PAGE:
Aside from the relatively uncommon .38 Super, most shooters only had two choices for semi-automatic handgun cartridges in the 1970s and 80s: the 9mm Luger and the .45 ACP. While the .45 ACP went the "heavy and slow" route, the 9mm Luger took the opposite tack by shooting much lighter bullets at a higher velocity.
Though he preferred the .45 ACP over the 9mm, the celebrated gun writer Jeff Cooper still wasn't satisfied with just those two choices. So, he worked with the Swedish ammunition company Norma A.B. to build what he considered the ideal combat handgun cartridge.
The result was the 10mm Automatic: a medium-bore cartridge that really packed a punch. Introduced in 1983, original loads shot a .40-caliber, 200-grain bullet at 1,200 fps for a whopping 759 foot-pounds of muzzle energy.
Designed in conjunction with the 10mm Automatic cartridge, Dornaus & Dixon Enterprises' Bren Ten was the first pistol chambered in 10mm Auto. The Bren Ten initially exploded in popularity, but the company suffered a number of production issues (especially with magazines) and Dornaus & Dixon went bankrupt after just a couple years in business.
Since there were no other 10mm pistols in mass production at the time, the demise of the Bren Ten and its parent company nearly ended the 10mm story before it really got started. However, Colt started building a 1911 modified to shoot the new 10mm cartridge called the Delta Elite. Glock followed up on the success of the Colt Delta Elite by releasing the Glock 20 handgun a few years later.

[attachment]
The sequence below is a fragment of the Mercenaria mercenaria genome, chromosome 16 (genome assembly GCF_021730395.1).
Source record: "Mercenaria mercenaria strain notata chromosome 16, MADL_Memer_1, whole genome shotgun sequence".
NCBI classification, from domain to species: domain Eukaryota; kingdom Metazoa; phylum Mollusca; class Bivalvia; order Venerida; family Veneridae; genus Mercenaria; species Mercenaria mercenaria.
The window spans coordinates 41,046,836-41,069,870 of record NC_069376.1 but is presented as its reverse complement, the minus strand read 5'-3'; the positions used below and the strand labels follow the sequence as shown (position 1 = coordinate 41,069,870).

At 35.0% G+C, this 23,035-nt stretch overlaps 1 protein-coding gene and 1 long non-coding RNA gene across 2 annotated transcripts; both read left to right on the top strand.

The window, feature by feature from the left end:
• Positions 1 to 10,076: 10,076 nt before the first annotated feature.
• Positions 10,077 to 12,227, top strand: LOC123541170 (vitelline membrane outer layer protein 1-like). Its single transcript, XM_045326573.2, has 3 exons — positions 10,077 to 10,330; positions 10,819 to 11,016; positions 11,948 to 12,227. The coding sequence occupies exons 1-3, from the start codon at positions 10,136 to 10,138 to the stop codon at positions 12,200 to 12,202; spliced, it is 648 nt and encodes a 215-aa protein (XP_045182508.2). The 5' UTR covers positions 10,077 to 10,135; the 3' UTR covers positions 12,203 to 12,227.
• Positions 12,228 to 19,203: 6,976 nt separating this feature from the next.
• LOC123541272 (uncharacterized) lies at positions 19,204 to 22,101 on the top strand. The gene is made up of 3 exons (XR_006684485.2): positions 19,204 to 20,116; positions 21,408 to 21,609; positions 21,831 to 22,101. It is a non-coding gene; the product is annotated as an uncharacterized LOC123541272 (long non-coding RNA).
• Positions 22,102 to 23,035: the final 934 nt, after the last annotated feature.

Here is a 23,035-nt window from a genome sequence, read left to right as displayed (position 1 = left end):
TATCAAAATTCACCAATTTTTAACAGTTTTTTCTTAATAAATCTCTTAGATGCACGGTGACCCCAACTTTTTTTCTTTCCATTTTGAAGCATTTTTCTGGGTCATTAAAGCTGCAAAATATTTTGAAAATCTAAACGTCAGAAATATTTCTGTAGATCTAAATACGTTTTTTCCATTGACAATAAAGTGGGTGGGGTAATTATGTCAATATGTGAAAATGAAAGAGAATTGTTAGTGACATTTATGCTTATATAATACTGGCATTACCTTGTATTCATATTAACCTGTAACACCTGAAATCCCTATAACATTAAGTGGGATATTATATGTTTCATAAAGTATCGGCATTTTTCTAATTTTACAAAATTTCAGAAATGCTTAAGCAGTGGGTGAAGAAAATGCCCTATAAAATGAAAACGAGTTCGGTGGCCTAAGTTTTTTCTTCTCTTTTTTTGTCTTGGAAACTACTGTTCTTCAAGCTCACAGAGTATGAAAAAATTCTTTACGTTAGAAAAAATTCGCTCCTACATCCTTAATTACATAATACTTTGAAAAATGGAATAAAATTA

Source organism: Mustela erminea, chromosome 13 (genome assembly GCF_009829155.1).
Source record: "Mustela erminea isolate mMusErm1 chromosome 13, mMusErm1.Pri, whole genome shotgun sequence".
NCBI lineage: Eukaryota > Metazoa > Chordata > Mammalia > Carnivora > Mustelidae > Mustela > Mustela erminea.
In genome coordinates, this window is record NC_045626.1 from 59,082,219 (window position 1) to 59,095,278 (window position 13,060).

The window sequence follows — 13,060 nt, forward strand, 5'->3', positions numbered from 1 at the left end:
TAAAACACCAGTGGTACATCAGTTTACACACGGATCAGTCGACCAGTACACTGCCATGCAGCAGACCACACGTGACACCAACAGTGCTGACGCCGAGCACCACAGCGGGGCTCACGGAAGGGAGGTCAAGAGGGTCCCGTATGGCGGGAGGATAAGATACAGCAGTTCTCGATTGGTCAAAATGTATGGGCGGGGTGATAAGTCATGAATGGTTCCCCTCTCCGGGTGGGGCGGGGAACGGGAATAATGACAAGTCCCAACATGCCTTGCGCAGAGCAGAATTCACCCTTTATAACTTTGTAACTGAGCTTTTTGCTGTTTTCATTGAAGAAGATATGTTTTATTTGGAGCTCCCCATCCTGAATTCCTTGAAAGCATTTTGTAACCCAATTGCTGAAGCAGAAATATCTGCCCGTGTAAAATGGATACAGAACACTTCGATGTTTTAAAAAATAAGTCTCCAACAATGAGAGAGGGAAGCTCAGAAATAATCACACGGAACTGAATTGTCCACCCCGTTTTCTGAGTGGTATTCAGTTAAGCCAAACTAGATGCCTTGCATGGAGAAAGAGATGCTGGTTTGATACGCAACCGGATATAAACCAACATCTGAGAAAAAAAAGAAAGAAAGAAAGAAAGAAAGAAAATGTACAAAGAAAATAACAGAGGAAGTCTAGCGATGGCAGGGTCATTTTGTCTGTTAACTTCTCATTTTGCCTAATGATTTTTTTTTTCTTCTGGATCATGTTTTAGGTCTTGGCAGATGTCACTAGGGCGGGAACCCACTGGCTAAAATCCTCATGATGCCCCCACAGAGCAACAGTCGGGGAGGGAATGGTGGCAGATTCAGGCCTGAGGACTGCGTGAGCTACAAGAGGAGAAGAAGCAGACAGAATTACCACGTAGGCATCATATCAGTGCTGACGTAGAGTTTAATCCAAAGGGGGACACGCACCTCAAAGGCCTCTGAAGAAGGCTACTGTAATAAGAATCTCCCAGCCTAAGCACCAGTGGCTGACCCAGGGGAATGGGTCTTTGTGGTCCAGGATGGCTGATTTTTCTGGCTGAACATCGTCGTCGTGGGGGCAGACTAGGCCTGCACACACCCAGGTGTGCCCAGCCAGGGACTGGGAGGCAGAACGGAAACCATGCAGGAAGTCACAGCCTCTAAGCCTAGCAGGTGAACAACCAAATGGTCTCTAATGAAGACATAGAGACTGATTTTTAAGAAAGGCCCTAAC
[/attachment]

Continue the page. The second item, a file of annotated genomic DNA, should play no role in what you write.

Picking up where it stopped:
Compared to the .45, shooters don't have as many 10mm pistols to choose from, but there are still some really good options out there. The Colt Delta Elite is still available in limited quantities. Glock's G20 and the long-slide G40 released in 2015 are both pretty popular among hunters and shooters. Though they're far from the only other choices, Kimber produces a couple different 10mm handguns, Sig makes the P220, Razor Dobbs likes to hunt with a Dan Wesson Razorback, and Ted Nugent sometimes uses a Wilson Combat Hunter,
Briefly adopted by the FBI the late 1980s, the reduced-power 10mm Auto loads (dubbed 10mm FBI or 10mm Lite loads) were created because some agents had difficulty handling the cartridge's stout recoil. Smith & Wesson eventually developed a shortened cartridge with capabilities almost identical to the 10mm FBI loads that are now known as the .40 S&W.
You can still find full-power 10mm ammo out there, but these lower-power loads are relatively prevalent as well. Even so, the 10mm Auto is still the most powerful semi-automatic handgun round in widespread use (aside from uncommon cartridges like the .475 Widley Magnum and the .50 AE).
The flat-shooting and hard-hitting characteristics of the 10mm Auto make it very effective hunting for deer-size game. It's great in a self-defense role, and it's also a passable bear-defense cartridge.